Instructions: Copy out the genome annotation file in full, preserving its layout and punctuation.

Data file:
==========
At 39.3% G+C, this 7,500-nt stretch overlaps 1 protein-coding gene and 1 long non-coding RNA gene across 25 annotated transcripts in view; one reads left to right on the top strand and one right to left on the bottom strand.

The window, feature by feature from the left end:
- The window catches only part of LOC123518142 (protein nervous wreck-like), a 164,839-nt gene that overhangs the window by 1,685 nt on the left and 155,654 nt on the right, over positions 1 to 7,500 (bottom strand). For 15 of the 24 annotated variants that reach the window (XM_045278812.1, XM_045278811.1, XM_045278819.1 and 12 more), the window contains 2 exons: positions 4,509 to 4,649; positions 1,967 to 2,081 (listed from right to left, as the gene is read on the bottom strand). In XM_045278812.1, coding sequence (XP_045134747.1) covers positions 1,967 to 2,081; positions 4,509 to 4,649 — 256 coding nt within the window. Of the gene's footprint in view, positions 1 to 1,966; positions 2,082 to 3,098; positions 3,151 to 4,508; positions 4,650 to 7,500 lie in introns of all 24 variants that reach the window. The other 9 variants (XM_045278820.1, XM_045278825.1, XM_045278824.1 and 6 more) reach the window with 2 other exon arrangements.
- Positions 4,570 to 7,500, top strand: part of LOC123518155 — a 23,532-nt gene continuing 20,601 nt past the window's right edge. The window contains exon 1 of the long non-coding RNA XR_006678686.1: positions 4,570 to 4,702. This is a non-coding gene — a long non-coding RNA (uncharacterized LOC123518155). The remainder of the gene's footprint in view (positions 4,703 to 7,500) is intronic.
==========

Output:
At 39.3% G+C, this 7,500-nt stretch overlaps 1 protein-coding gene and 1 long non-coding RNA gene across 25 annotated transcripts in view; one reads left to right on the top strand and one right to left on the bottom strand.

The window, feature by feature from the left end:
- The window catches only part of LOC123518142 (protein nervous wreck-like), a 164,839-nt gene that overhangs the window by 1,685 nt on the left and 155,654 nt on the right, over positions 1 to 7,500 (bottom strand). For 15 of the 24 annotated variants that reach the window (XM_045278812.1, XM_045278811.1, XM_045278819.1 and 12 more), the window contains 2 exons: positions 4,509 to 4,649; positions 1,967 to 2,081 (listed from right to left, as the gene is read on the bottom strand). In XM_045278812.1, coding sequence (XP_045134747.1) covers positions 1,967 to 2,081; positions 4,509 to 4,649 — 256 coding nt within the window. Of the gene's footprint in view, positions 1 to 1,966; positions 2,082 to 3,098; positions 3,151 to 4,508; positions 4,650 to 7,500 lie in introns of all 24 variants that reach the window. The other 9 variants (XM_045278820.1, XM_045278825.1, XM_045278824.1 and 6 more) reach the window with 2 other exon arrangements.
- Positions 4,570 to 7,500, top strand: part of LOC123518155 — a 23,532-nt gene continuing 20,601 nt past the window's right edge. The window contains exon 1 of the long non-coding RNA XR_006678686.1: positions 4,570 to 4,702. This is a non-coding gene — a long non-coding RNA (uncharacterized LOC123518155). The remainder of the gene's footprint in view (positions 4,703 to 7,500) is intronic.